>> 
>
> Does that mean a flag day? Urgh. Pain. I'm not opposed to adding
> a pointer, in fact it might be better for performance so that we
> don't take a cache miss in read() functions that need to load
> some pointer. We were talking about that problem a few months
> ago, but nothing came of it.

I've sent a patch.  Let the flames begin.
Stephen Boyd Oct. 10, 2015, midnight UTC | #12
On 10/09, Måns Rullgård wrote:
> Stephen Boyd <sboyd@codeaurora.org> writes:
> 
> > On 10/09, Rob Herring wrote:
> >> 
> >> Adding a ptr to the callback seems fine to me.
> >> 
> >
> > Does that mean a flag day? Urgh. Pain. I'm not opposed to adding
> > a pointer, in fact it might be better for performance so that we
> > don't take a cache miss in read() functions that need to load
> > some pointer. We were talking about that problem a few months
> > ago, but nothing came of it.
> 
> Flag day in what sense?  There aren't all that many users of the
> interface (56, to be precise), and sched_clock_register() isn't
> exported. 

That's exactly what a flag day is. Lots of coordination, lots of
acks, etc. Last time when I changed the registration API I made a
new registration API, moved every caller over one by one, and
then deleted the old registration API. That's how you manage a
flag day.

We could probably do the same thing again with two different
types of registration APIs so that we move over users one by one.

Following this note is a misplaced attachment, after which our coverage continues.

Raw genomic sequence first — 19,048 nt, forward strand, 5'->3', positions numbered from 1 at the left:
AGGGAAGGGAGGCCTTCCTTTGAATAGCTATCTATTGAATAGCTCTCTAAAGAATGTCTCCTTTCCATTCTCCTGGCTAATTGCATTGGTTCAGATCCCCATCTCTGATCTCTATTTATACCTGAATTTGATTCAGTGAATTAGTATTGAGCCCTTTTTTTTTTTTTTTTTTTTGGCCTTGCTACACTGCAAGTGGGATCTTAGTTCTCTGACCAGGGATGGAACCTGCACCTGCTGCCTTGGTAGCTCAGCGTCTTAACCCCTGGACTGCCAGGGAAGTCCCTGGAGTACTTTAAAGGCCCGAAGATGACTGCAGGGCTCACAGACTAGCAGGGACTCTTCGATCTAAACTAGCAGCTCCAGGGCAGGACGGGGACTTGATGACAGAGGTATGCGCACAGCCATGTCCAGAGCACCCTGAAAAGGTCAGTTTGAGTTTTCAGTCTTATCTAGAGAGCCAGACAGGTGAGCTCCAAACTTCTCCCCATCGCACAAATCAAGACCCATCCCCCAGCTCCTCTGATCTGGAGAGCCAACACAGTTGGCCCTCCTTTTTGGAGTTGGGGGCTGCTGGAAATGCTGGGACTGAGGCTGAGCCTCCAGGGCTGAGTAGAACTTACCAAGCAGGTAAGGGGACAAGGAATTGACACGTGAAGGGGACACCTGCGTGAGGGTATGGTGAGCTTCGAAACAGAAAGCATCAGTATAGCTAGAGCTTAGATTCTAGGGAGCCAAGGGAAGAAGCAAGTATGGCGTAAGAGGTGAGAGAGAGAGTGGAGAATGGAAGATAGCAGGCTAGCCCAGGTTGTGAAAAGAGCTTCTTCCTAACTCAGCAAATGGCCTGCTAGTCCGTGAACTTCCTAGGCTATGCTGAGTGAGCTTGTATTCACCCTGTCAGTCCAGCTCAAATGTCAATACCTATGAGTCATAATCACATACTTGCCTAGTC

The old registration API would be wrapped with a sched_clock
local function that doesn't pass the pointer it gets called with,
while the new registration API would fill in the function pointer
that we call directly from the core code. The double function
call is probably bad for performance, so I guess we should get
rid of it and always pass the pointer to the callback. But this
is at least a method to convert everything gradually without
breaking users that may be going through different trees.

> Verifying the change will be a minor pain, but I don't see
> why it should have any major consequences.  Obviously I'd just set the
> pointer to null for existing users and leave it for the respective
> maintainers to make proper use of it where sensible.
> 

Sure.
Stephen Boyd Oct. 10, 2015, 12:01 a.m. UTC | #13
On 10/09, Måns Rullgård wrote:
> Stephen Boyd <sboyd@codeaurora.org> writes:
> >
> > Does that mean a flag day? Urgh. Pain. I'm not opposed to adding
> > a pointer, in fact it might be better for performance so that we
> > don't take a cache miss in read() functions that need to load
> > some pointer. We were talking about that problem a few months
> > ago, but nothing came of it.
> 
> I've sent a patch.  Let the flames begin.
> 

I never got it. Was I Cced?
diff mbox

Patch

diff --git a/Documentation/devicetree/bindings/timer/clocksource-mmio.txt b/Documentation/devicetree/bindings/timer/clocksource-mmio.txt
new file mode 100644
index 0000000..cfb3601
--- /dev/null
+++ b/Documentation/devicetree/bindings/timer/clocksource-mmio.txt
@@ -0,0 +1,28 @@ 
+Generic MMIO clocksource
+
+Required properties:
+
+- compatible: should be "clocksource-mmio"
+- reg: the physical address of the counter register
+- reg-io-width: size of counter register in bytes, should be 2 or 4
+- clocks: phandle to the source clock
+- clocksource-bits: number of valid bits
+- clocksource-rating: rating of the clocksource
+
+Optional properties:
+
+- clocksource-counts-down: indicates that counter counts down
+- label: name of the clocksource
+- linux,sched-clock: boolean, register clocksource as sched_clock
+
+Example:
+
+clocksource {
+	compatible = "clocksource-mmio";
+	reg = <0x10000 4>;
+	reg-io-width = <4>;
+	clocksource-bits = <32>;
+	clocksource-rating = <300>;
+	clocks = <&clk>;
+	linux,sched_clock;
+}